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ministry, it will at this time, be illustrated and enforced. To do this aright, your attention is solicited to the following topics of discourse :
I. To the motive itself ;
II. The manner in which this motive operates upon the heart; and,
· III. The effects which it produces on the life and conversation.
I. The motive itself is the love of Christ.
This is either the love of Christ for believers, or their love for him. The first always produces the last. “We love him,” saith the apostle,“ because he first loved us." He loved us, and gave himself for us, a sacrifice unto death. He is the great Shepherd who laid down his life for the sheep. Greater love than this has never been displayed. Influenced by this, he left his Father's bosom, abandoned the glories and honours of heaven for a season, became an infant of days, made himself of no reputation, took upon him the form of a servant, was numbered among transgressors, and finally died the accursed death of the cross. How strong this love! how noble! how disinterested ! how godlike! It has a length, and breadth, and depth, and height, which passeth knowledge. It is unparalleled in the history of the world, and cannot be adequately conceived by the greatest imagination. As to its originating cause, it is unmerited; as to its nature, it is pure, steady, free from caprice; as to its duration, it is everlasting.
c 1 John iv. 19.
In the exercise of this love, Christ may be considered as a Friend, and a Master. As a Friend, he is the Son of man, bone of our bone, and flesh of our flesh. . He was made like unto his brethren in all things, sin excepted, and that for their sakes. He is not ashamed to own them as brethren ; he calls them friends. As a Master, he is the God who made them, and the Lord who bought them. To him they are indebted for their existence, preservation, temporal mercies, and covenant blessings. His friendship they do not merit by their virtues, and against his authority they have rebelled. Such is the love of Christ in its simplest view, as experienced by the apostle and all believers.
II. The manner in which this motive operates upon the heart, is the next thing in order to be considered. This the apostle
unfolds, when he says, “ The love of Christ -66 constraineth us; because we thus judge, " that if one died for all, then were all dead: " and that he died for all, that they which “ live should not henceforth live unto them“ selves, but unto him which died for them, “ and rose again.”
The love of Christ is exercised towards sinners. He came not to call the righteous, but sinners to repentance. Those for whom he died were dead in trespasses and sins. Human nature was once perfect, but is now corrupt. Man was once a noble temple, in which dwelt the divinity. but now that temple is in ruins, and the divinity is retired. “You come,” says an eloquent writer, “ amidst all this confusion, “ as into the ruined palace of some great “ prince, in which you see here the fragments “ of a noble pillar; there the shattered “ pieces of some curious imagery; and all “ lying neglected and useless amongst heaps “ of dirt. He that invites you to take a “ view of the soul of man, gives you but “ such another prospect, and doth but “ say to you, · Behold the desolation, all “ things rude and waste.' So that, should “ there be any pretence to the divine pre“ sence, it might be said, “ If God be here, “ why is it thus ?' The faded glory, the “ darkness, the disorder, the impurity, the “ decayed state, in all respects, of this tem“ple, too plainly show the great Inhabitant 66 is gone.” Such is the state of man as he comes into the world, confessedly ignorant of God, and an enemy to him. As such, he is exposed to his justice, and abhorrent to his holiness. To rescue him from this state, is the object of Christ's love. He offered in the councils of eternity to rebuild the ruined temple of human nature, and to make it fit for the great Inhabitant to return to it, and cheer it with his presence. For this purpose he came into our world, and humbled himself unto death, even the death of the cross.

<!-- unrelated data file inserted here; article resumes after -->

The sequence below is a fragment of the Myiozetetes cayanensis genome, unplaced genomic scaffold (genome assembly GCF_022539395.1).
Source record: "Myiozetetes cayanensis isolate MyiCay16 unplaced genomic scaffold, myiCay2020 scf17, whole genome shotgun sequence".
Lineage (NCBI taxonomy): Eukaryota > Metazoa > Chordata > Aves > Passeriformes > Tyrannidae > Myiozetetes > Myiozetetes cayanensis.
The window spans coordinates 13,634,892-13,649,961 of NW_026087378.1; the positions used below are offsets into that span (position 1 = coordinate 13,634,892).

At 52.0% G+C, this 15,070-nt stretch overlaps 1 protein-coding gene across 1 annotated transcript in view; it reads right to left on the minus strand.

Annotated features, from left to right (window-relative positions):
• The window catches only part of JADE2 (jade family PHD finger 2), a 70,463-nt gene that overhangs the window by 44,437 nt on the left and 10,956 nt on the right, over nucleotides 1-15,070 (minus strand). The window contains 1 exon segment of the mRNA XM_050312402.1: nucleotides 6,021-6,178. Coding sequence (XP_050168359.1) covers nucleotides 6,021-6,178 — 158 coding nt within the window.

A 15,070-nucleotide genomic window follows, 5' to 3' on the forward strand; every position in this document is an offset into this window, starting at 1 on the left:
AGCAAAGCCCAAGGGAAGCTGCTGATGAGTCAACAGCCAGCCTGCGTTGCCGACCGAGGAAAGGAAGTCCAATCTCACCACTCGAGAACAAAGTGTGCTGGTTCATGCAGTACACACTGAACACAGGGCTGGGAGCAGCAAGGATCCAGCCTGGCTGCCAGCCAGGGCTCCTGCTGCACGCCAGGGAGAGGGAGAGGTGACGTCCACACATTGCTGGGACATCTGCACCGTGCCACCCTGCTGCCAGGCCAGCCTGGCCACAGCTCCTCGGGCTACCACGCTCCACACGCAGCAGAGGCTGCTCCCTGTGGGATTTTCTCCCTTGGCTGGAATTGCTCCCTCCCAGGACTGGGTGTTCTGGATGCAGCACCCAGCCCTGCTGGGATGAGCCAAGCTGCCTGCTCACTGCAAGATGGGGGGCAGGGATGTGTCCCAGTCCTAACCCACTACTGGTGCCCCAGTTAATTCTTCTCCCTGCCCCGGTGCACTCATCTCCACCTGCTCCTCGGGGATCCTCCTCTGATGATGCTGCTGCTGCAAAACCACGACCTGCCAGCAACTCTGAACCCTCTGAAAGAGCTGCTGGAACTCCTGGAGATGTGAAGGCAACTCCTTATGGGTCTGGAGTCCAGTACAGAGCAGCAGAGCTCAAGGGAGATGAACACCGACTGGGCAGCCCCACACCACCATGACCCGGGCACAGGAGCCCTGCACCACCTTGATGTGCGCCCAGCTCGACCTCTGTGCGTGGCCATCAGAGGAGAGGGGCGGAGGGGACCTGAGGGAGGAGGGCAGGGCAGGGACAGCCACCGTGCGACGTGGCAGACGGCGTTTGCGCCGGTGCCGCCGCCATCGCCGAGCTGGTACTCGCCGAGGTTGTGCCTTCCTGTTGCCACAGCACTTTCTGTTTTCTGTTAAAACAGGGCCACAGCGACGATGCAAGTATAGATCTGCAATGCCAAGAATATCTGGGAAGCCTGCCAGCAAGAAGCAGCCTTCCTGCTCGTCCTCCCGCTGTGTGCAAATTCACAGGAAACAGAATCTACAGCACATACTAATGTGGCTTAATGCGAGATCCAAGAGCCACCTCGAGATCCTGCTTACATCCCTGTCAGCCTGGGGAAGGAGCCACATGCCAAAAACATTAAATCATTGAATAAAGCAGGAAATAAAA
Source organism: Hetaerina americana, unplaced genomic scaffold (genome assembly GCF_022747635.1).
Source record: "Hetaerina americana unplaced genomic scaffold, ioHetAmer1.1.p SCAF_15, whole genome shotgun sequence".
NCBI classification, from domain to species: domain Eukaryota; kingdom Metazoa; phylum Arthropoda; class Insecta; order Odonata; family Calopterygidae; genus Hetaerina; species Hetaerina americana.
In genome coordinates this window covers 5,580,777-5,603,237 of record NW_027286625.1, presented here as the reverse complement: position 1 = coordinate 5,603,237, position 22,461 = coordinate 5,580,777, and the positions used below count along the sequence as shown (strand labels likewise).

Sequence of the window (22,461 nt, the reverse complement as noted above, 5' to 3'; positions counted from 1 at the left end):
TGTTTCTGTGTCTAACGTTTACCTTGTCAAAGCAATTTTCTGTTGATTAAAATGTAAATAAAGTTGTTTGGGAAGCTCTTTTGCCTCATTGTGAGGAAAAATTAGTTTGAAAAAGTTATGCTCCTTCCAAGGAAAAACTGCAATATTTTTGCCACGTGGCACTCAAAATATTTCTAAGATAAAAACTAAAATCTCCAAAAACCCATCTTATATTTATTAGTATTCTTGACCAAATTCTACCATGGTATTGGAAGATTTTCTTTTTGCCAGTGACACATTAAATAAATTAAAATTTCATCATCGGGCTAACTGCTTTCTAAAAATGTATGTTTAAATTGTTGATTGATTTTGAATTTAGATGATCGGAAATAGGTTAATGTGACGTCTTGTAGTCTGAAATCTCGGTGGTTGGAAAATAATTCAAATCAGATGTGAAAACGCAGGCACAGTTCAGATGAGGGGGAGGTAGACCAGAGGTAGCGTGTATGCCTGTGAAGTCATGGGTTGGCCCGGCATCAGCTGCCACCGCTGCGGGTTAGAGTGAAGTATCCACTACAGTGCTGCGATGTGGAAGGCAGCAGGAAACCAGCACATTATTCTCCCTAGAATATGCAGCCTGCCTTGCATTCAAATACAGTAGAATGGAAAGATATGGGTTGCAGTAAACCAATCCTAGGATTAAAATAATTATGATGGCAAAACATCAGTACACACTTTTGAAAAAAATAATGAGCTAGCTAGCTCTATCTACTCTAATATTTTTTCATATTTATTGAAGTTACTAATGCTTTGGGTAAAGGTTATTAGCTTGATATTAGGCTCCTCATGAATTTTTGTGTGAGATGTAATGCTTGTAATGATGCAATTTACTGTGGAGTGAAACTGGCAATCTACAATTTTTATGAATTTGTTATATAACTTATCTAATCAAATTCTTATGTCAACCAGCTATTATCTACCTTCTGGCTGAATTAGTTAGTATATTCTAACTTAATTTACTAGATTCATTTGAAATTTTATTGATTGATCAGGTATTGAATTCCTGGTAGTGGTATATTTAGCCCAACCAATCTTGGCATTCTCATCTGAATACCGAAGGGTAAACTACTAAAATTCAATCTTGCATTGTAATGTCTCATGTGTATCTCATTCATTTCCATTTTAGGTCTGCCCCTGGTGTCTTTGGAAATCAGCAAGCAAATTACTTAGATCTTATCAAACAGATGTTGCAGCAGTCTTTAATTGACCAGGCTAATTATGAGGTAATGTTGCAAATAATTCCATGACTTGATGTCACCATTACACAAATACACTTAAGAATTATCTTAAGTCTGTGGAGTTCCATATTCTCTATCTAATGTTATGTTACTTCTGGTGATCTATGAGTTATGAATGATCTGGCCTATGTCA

c Howe's Living Temple, vol. 1. p. 156. folio ed.
We laid in the open valley, with none to pity or to save. Can these slain live? was a question which none could answer. Jesus alone has brought life and immortality to light. Through him the dead can live, and do live. This was his design; not that man should remain spiritually dead, but that he
L] OF CHRIST'S LOVE. should be made spiritually alive; not that the temple of our nature should remain in ruin, but that it should be rebuilt, amidst the shoutings of Grace, grace unto it.
But how did he rebuild this temple ? Not by human might or power, but by his Spirit. How does he cause the dead sinner to live? By opening his eyes to see his condition ; by opening his heart to receive the truth as it is in Jesus. His Spirit breathes upon the slain, and they live. Man is restored to the favour of his God; he is no longer a sinner, but a saint. His sins are pardoned, and he is accepted, for Christ's sake.
Christ did not become incarnate for himself, but for us : he did not satisfy the law for himself-he had not broken it-but for us ; we had broken it. He did not reconcile himself to God, for he was his well-beloved Son; but he reconciled us to God. If the Gospel be true, “ Christ died for our “sins,” he was our Surety, the Mediator between God and man. This is the simple testimony of Jehovah concerning Christ. Faith accredits this testimony, and rests on it as the foundation for pardon and holiness.